...but not too surprising. MS were always going to get hit hard in the recession.
    Sleeper Service
  • Over-reaction here, please calm down...

    If you look inside the numbers, you will see tremendous top side from Windows7 and Windows Server 2008 R2. I have access to top-secret numbers as a Microsoft platinum customer and believe me, these numbers paint a different story. With these numbers, it is clear that the "Lauren" ads have skewed consumer business to Microsoft and destroyed Apple. Anyone who looks at shares of AAPL vs. MSFT will realize that only a loser would be stuck with AAPL.
    Mike Cox
    • You're kidding, right?

      I mean, there was no truth in what you just said. None.
      • He is a reverse troll

        His job is to make people like you look foolish by trying to argue with him. He is an Apple $hill who hates MS. Why he wants to make people like you look foolish, the very people who agree with his [b]real[/b] point of view, is beyond me.
        • Actually, he's a...

          ...humorist. And pretty good at it, too.
          • Shouldn't a humorist be funny?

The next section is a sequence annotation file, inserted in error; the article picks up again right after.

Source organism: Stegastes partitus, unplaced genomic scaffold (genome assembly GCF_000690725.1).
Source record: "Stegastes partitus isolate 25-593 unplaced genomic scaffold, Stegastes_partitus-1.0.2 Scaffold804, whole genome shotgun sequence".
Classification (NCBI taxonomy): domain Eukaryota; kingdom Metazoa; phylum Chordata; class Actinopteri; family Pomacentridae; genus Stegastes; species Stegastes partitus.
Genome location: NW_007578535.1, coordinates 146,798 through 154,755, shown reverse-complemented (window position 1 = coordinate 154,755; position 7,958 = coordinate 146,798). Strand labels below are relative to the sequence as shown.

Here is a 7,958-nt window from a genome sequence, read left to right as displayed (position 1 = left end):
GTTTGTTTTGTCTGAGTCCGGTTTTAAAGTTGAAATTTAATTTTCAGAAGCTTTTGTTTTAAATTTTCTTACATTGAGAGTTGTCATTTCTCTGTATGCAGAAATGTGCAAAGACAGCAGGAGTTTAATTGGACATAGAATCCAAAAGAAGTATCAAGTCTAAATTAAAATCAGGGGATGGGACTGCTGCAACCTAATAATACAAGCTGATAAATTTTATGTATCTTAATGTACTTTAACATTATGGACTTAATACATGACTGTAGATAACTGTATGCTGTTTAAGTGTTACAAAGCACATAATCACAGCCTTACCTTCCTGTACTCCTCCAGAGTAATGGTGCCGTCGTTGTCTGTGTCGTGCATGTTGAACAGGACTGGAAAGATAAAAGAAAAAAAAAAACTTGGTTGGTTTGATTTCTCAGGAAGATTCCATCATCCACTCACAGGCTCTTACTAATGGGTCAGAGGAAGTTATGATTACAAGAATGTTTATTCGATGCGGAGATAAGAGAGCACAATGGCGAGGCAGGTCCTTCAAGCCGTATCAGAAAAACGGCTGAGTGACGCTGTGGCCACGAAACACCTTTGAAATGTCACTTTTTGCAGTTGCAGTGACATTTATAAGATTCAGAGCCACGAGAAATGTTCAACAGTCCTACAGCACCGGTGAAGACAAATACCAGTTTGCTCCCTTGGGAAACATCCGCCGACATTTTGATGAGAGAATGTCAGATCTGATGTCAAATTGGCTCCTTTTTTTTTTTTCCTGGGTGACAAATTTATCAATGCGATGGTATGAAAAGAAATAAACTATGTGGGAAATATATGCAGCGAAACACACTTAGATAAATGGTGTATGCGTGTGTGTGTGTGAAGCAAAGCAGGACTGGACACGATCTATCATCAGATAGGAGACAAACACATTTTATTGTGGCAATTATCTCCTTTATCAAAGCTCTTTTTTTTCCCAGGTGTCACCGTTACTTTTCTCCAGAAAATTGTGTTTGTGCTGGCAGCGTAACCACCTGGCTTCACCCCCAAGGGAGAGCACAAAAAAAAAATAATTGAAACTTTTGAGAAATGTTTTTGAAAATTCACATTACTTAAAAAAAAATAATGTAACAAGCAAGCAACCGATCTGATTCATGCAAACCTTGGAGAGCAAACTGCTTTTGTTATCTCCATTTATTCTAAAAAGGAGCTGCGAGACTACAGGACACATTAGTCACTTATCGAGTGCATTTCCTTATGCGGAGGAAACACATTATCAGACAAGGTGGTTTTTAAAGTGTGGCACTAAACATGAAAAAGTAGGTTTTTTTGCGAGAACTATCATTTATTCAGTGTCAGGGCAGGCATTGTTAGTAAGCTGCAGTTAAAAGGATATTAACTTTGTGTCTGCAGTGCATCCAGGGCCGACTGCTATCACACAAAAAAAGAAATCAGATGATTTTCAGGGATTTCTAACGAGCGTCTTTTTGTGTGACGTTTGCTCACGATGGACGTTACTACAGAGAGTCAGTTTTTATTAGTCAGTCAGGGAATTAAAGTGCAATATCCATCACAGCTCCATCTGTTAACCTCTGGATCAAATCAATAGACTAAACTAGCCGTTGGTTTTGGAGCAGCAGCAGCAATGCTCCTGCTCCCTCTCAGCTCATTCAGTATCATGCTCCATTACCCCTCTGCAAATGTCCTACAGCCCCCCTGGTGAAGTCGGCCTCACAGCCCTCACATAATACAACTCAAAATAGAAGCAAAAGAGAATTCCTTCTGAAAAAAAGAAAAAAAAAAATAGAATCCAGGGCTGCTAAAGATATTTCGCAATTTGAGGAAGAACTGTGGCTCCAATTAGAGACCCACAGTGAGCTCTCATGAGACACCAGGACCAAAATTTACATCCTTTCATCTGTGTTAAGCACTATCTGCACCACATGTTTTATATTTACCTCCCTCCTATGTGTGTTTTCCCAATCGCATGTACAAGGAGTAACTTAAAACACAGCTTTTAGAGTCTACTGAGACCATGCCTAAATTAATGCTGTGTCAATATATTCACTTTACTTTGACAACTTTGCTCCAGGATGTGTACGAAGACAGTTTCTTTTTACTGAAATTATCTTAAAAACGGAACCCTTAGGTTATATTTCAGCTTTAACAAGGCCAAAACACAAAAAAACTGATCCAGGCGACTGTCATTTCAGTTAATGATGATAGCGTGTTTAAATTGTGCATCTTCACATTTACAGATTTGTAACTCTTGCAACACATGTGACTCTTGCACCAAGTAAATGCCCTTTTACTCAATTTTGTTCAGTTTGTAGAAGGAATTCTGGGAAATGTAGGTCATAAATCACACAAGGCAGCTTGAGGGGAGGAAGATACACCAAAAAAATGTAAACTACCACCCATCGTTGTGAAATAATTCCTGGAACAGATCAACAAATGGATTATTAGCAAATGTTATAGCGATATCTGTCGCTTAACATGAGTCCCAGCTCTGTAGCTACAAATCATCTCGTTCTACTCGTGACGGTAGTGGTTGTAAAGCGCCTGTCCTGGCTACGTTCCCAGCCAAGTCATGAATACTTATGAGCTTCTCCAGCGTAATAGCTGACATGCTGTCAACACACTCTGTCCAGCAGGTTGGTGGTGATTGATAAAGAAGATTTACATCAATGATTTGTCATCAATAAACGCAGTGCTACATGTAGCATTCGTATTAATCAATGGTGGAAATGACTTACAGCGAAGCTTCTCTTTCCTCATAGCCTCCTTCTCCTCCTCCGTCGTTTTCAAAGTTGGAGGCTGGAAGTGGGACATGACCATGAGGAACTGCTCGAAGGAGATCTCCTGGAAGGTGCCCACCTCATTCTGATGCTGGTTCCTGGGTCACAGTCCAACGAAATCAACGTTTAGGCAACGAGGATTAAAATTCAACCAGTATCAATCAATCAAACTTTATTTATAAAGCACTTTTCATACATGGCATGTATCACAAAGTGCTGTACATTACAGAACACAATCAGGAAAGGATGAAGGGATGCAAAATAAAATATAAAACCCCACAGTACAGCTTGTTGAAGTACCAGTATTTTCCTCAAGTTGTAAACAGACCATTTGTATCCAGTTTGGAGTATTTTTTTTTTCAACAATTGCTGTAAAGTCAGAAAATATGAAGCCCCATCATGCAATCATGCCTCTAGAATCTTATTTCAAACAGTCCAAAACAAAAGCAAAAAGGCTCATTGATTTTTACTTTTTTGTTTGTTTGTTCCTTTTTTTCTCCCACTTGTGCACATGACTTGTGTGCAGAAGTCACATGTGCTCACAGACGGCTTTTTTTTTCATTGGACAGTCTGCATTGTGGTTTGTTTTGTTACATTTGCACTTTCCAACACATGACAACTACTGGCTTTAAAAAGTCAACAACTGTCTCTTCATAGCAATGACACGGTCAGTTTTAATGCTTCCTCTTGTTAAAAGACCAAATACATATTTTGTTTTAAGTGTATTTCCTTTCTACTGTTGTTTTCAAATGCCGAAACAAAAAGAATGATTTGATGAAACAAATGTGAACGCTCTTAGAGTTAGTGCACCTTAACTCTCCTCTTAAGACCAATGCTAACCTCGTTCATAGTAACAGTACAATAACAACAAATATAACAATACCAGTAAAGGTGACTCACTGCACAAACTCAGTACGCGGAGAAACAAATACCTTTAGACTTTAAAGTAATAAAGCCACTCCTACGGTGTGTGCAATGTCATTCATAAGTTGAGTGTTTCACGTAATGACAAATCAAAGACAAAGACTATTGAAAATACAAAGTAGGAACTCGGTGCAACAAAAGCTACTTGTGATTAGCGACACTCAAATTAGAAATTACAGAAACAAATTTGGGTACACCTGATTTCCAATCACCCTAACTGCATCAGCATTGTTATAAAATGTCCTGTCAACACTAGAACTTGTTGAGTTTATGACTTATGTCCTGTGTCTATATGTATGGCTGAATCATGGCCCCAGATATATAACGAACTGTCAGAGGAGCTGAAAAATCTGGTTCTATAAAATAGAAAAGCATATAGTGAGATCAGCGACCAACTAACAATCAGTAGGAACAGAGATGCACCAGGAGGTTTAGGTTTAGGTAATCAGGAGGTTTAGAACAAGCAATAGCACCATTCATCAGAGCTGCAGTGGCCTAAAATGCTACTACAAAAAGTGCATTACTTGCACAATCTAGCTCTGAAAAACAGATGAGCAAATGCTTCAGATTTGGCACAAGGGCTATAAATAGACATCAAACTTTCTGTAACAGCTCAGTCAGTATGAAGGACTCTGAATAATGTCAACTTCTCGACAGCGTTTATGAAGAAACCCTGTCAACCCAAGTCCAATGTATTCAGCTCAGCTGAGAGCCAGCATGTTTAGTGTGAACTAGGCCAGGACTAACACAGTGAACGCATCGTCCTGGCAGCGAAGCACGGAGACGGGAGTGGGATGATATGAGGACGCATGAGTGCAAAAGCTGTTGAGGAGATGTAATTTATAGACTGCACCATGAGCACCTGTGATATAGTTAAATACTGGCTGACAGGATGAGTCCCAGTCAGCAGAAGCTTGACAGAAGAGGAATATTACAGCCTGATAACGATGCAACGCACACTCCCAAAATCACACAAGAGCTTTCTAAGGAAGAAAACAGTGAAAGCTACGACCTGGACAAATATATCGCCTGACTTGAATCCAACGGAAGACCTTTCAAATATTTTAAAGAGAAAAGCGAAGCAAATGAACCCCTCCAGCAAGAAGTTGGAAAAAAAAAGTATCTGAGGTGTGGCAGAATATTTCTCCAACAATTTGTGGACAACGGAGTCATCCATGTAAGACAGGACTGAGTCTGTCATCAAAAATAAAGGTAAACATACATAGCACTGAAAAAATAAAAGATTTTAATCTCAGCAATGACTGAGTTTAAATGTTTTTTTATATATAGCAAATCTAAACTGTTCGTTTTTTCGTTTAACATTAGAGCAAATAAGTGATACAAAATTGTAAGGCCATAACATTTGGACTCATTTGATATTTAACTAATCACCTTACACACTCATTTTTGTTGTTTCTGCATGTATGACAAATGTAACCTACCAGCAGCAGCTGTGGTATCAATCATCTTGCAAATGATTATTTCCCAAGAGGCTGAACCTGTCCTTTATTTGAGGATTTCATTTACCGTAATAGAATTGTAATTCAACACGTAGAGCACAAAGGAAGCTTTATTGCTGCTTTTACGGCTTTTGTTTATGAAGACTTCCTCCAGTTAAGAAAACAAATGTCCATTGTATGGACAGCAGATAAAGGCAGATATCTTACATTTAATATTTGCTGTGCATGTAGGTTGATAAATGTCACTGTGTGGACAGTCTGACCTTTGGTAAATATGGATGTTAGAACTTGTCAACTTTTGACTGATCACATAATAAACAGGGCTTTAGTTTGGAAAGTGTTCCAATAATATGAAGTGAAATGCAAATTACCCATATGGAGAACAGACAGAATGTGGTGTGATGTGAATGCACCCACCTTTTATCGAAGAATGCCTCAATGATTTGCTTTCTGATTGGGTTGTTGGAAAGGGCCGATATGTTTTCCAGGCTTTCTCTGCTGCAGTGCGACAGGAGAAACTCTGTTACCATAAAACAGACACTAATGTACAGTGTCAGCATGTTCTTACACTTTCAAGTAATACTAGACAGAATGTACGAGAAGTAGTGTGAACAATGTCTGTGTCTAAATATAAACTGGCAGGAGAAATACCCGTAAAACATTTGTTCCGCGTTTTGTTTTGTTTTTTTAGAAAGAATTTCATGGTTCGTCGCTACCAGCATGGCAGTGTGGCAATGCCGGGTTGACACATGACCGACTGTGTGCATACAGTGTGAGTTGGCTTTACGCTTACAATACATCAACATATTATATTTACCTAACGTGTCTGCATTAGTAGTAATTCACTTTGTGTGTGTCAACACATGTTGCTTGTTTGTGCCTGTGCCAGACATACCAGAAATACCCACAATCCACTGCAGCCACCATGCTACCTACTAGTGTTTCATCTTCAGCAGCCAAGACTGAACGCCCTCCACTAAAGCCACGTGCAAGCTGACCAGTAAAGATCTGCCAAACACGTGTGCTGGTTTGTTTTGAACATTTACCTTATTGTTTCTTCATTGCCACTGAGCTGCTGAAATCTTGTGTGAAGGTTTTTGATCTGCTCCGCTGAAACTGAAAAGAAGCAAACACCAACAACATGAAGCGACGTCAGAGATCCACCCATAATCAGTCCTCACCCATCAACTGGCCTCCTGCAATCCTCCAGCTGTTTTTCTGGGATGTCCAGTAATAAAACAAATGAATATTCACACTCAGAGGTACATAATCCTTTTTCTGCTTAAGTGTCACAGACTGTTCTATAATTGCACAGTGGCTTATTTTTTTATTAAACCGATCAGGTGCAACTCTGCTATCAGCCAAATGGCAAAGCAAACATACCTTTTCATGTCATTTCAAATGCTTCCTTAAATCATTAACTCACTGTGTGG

And shouldn't they change their schtick every once in a while? After you've seen the same template used a thousand times, it loses any edge it may have had.

            Oh, well, enjoy him as you will. What I find humorous is that he is making those who agree with his true beliefs look like total fools.
          • Maybe he'll change his schtick when you change yours!

            people who live in glass houses, after all.

            you do live in a house, don't you?
          • But he still reals them in.

            And Mike C. is hilarious. He makes the OMers of the world cringe
            because that is how many actually think.
        • He has come out of character a few times

          And those few times that he has, I cannot recall a positive word about Apple.
          Michael Kelly
  • RE: Microsoft's client revenue skids; Blame netbooks, Windows 7 deferrals

    Its just a temporary set back and Microsoft will correct this when Windows 7 is released. No need to panic.
    Loverock Davidson